Keeping employees motivated is a major key to the success of any company, and it starts from the top. Whether it be having the right employee in the right position, making yourself accessible to staff, bringing in a lunch truck, or performance incentives, these measures go far, and impact your bottom line.
“You simply can’t do it from a corner office,” said Patrick Quinlan, CEO of business ethics software company Convercent. “Some people dismiss ‘open offices’ as a trend or a startup gimmick, but at Convercent, it makes a massive difference that I, along with every other executive, sit in the same space as everyone else. Why? Because it makes it so much easier to be a daily example of the culture you want to build and motivate employees to follow suit.”
His advice for CEOs who are aiming to instill a strong company culture and motivation in their workplace is “work with your employees—not in a corner office—and keep your eyes and ears open. Look for the moments where you can truly ‘walk the walk.’”
“It is key to share your plans with the full team and share it throughout the offices and communicate that the company is going places,” said Gerrit Brouwer, CEO of Appical. “This brings up a great deal of energy and as the CEO you have the unique position to embrace the values and demonstrate the right example.”
CEOs “have to listen to what employees have to say, by being around in the offices frequently and taking a pulse check periodically,” Brouwer said.
And make sure they are a fit with the company culture, so they are more attuned to how the company motivates its staff. “I am a strong believer to assess the cultural fit before any other classification of a potential new colleague,” Brouwer said. “With the right mindset and passion the rest follows naturally.”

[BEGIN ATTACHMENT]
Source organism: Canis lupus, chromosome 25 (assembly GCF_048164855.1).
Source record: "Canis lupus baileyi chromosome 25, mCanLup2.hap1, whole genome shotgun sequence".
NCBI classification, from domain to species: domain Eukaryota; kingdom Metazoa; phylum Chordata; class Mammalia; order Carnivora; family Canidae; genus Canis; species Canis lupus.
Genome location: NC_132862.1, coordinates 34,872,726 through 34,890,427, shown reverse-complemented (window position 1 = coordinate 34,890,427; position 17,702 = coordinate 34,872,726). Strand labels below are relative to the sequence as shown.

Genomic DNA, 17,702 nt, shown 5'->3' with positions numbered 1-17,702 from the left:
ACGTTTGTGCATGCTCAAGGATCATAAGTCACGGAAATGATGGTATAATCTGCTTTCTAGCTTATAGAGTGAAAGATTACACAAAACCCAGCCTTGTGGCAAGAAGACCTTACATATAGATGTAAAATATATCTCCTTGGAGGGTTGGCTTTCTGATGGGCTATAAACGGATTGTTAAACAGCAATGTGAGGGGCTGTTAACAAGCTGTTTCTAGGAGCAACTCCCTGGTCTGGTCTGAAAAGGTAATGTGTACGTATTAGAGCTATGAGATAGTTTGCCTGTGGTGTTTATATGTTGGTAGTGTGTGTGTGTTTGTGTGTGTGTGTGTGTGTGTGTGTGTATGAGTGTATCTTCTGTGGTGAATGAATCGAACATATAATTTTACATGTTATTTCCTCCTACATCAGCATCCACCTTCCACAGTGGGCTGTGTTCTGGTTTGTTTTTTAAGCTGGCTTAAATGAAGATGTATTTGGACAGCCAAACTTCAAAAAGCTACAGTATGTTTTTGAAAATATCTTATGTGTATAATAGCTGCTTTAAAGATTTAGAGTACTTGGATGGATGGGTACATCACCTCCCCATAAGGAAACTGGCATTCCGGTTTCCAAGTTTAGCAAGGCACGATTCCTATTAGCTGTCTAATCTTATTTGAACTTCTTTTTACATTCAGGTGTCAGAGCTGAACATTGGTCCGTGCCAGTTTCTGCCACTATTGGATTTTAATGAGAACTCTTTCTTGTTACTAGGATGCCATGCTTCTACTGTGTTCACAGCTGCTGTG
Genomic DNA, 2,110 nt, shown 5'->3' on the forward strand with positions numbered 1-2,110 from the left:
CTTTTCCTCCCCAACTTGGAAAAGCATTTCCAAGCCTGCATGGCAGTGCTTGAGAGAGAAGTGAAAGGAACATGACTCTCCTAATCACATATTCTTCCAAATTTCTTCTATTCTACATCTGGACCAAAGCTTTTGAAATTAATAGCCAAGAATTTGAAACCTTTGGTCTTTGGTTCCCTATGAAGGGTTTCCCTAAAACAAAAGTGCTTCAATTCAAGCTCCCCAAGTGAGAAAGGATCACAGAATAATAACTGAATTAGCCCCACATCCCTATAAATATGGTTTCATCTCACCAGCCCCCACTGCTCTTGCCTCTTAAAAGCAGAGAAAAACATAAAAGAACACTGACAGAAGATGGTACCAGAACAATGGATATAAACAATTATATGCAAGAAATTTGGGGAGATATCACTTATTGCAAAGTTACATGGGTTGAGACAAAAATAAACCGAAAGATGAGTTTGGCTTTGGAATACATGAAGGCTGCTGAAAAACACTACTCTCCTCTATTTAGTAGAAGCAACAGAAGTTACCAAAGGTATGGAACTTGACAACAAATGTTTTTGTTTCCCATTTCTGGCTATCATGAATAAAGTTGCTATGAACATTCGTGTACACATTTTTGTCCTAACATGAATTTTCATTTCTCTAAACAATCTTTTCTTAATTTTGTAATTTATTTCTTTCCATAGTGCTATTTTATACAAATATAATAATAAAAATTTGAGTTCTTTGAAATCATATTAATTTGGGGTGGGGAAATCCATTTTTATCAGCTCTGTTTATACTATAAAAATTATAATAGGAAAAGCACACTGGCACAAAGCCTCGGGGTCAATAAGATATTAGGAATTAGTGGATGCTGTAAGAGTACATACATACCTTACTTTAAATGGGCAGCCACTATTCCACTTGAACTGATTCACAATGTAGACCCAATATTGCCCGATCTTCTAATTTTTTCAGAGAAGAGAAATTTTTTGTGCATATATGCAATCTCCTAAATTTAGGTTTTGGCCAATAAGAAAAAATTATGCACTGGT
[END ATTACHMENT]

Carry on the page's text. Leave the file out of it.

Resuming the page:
Jason Berkowitz, chief operating officer for The Madera Group, feels CEOs should:
- Always lead with enthusiasm and passion. These are the most contagious ways to inspire motivation.
- Communicate the purpose and story of the brand and how it affects the community.
- Have a personalized and organized training program. Set the right expectations and give employees the proper tools with which to excel. Training is an ongoing sport, and the way in which we communicate our expectations will help to define the company culture.
- Respect the way the company fits into their lives, whether it be through their scheduling or other areas of importance.
- Celebrate successes and remember that we are all human. Empathy goes a long way.
“CEOs should focus on results rather than hours worked and from where, and therefore offer flexible hours and work location as a motivation method,” said David Lloyd, CEO of The Intern Group. “We also employ a bottom-up approach rather than top down. The values come from your employees, so the company culture is in their hands.”
Make sure people are in the right position by asking employees what they enjoy about their job and what they enjoy doing, said Arvind Raichur, CEO of MrOwl. “Make sure everyone is encouraged to voice their opinion.”
Connect with employees, Raichur said: “By fostering an inclusive culture, it helps employees to be open in sharing what is going on with life.”
Bob Venero, CEO of Future Tech, advises ensuring an inclusive environment, established from the top, where everyone is made to feel they are important to company success.
Flexibility makes a difference, Venero said: “Flexible work schedules and comp plan options enable employees to drive their own success. Also, multiple bonus incentives and options awards for meeting individual and team goals.”
Another motivator, Venero said, is supporting the hometown community. “Get involved with local schools and hospitals through funding, sponsorship, events and product donations.”
“CEOs can motivate their employees by offering activities that will add to a worker’s overall happiness,” said Al Morales, founder of Yorkville Sports Association. “Getting people involved in an activity outside of the office, such as a sports or off-site activity, is a great way to boost employee morale.”
“Employees will appreciate an employer’s commitment and willingness to create that positive atmosphere,” Morales said. “In addition, the increased camaraderie from offering outside activities will flow into the workplace as people bond with each other more and begin to work better together.”